Thursday, March 25, 2010

Our “Grey Market” Piano Purchase Experience
A brief background explanation comes first. My wife has a degree in Piano Performance and Piano Teaching and has been an instructor for 22 years. Neither of us are versed in the skills of a professional piano technician nor do we have the knowledge and background of manufacturing and selling pianos. The following is our experience of piano shopping and some insight as to the education we received during our quest.
We needed an upright piano. The teaching studio had two already and one of the two needed to be replaced, a Weiler upright studio piano. The companion, a 1982 Sohmer upright, was a quality instrument and would remain, we decided that we should search for something of equal quality or better, most likely new, though a good used piano would not be ruled out. The “new” piano would be used by students, little hands and big hands, novice to advanced students. Playability, touch, tonality, all would be factors in the decision making. Price would ultimately be determined by quality or perhaps our “perceived” view or understanding of quality. We decided to visit every dealer within a reasonable traveling distance as to have as many choices as possible.
The first stop was Kawai. My wife took her time to play several different uprights, the K-2’s and K-3’s. The touch was “ok”, the sound also. She felt that the pianos were fine but didn’t really stand out. Pricing seemed reasonable $4500 to $5800 including delivery and trade in.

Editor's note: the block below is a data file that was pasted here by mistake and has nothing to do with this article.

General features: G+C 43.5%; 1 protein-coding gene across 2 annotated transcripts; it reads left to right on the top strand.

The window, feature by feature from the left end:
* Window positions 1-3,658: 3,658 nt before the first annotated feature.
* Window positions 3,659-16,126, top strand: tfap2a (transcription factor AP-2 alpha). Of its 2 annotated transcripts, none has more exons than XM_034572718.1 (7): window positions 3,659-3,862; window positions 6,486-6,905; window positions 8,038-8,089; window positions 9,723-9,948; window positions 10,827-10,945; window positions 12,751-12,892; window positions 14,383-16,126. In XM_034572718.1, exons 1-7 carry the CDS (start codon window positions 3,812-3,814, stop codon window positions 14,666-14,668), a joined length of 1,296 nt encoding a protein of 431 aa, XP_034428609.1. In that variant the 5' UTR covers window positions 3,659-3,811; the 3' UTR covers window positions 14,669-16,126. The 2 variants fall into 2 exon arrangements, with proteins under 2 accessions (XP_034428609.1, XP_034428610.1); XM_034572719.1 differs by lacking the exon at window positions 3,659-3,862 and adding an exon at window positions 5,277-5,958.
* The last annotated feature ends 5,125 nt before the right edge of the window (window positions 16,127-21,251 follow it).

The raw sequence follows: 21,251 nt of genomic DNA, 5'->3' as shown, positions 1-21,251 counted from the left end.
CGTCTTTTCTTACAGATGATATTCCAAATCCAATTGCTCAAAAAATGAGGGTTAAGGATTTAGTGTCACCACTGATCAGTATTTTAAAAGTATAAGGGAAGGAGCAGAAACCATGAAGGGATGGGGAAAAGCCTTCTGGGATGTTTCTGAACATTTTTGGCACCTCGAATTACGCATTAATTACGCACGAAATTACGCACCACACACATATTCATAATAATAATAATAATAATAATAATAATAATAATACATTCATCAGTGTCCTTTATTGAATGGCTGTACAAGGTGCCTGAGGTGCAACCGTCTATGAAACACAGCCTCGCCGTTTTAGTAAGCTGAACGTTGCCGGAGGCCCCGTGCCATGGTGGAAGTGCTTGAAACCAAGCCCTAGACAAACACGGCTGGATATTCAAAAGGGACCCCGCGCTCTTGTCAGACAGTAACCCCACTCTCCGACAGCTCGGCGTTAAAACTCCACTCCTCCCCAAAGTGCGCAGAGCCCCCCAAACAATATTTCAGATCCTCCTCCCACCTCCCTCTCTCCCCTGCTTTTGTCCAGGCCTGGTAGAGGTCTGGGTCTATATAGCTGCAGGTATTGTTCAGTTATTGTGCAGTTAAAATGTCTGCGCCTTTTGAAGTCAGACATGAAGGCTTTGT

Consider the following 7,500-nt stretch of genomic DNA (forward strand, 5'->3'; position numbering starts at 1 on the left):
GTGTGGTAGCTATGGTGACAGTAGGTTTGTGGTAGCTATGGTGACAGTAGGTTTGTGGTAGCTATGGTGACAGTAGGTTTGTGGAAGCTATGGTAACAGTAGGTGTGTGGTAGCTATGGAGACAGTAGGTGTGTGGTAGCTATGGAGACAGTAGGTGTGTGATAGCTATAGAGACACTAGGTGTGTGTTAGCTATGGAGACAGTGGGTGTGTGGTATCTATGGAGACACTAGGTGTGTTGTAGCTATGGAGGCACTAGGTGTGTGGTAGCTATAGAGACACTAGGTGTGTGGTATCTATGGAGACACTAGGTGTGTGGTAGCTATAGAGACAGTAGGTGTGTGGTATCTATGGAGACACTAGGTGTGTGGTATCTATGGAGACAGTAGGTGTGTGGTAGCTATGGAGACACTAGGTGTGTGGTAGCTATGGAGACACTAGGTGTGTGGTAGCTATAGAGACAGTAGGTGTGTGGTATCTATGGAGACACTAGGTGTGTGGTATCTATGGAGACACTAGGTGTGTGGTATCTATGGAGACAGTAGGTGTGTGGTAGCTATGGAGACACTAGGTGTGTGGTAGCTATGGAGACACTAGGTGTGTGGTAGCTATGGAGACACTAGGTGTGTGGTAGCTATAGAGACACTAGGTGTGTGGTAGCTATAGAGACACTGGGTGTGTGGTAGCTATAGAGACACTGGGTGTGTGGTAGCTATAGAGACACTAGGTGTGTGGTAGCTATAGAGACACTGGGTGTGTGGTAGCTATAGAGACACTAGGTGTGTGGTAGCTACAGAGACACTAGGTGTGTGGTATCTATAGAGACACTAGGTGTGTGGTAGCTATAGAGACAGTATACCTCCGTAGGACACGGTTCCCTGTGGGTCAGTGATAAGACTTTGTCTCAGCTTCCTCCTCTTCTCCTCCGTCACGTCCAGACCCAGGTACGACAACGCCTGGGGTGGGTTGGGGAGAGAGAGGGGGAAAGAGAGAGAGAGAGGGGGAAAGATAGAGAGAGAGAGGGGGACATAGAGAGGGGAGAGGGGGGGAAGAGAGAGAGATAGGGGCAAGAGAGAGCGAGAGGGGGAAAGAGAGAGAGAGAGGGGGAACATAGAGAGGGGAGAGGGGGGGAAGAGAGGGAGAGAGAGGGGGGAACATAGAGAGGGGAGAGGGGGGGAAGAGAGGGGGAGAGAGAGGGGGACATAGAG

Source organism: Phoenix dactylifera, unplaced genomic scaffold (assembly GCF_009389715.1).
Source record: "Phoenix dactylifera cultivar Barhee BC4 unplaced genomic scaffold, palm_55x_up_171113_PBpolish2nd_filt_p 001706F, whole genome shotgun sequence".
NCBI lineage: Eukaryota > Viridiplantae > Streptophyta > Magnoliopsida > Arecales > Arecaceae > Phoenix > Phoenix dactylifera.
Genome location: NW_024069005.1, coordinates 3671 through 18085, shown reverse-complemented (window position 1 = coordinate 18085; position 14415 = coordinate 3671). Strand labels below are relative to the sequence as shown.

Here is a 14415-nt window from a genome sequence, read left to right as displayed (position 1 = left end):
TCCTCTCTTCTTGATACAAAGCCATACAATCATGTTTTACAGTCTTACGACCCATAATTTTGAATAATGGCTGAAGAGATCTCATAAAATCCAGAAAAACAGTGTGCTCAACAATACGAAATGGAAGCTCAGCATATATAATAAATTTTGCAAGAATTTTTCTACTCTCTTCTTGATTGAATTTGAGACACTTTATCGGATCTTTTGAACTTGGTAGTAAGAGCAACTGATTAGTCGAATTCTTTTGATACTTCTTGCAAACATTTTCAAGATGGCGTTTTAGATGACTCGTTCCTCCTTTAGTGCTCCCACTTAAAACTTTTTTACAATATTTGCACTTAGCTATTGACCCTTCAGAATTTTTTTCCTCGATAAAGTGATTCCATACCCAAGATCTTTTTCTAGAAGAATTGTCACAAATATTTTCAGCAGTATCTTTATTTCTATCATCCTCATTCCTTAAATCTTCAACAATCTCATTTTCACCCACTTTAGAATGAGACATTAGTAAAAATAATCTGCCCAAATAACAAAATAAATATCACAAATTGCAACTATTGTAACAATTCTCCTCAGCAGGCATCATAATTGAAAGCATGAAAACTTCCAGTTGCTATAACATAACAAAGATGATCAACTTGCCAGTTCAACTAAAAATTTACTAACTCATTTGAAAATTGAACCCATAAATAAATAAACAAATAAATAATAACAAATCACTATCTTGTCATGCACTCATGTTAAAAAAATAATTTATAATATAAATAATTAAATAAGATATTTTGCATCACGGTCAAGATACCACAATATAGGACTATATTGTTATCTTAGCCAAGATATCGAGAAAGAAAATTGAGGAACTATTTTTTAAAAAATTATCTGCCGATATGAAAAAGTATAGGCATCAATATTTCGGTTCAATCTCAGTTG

Next stop was Steinway, yes Steinway. Any piano is an option. The first piano to be played was the Model 1098 Professional 46”. My wife was impressed. MSRP was around $23,000 (choke), however, possible selling price would be around $16,000. There were affiliated brands as well. Steinway now carries the Japanese manufactured Boston Piano and the Chinese manufactured Essex Piano, neither of which stood out in my wife’s eyes….and ears.
And then on to some lesser known brands, we stopped at a dealer that sold Hobart M. Cable, Brodmann, and other names unfamiliar to us. It was interesting that these pianos were priced very low in comparison to others that we had seen up till now, it made me really wonder about the quality. The only one that my wife had any interest in was the Hobart M. Cable. It was a 46” upright and had a nice touch and tone. Price was around $3200.
We then went to a showroom that carried the Petrof and Schimmel name. At the time, the only new upright on the floor was a Story & Clark. It comes with the PNOscan which didn’t fit our needs.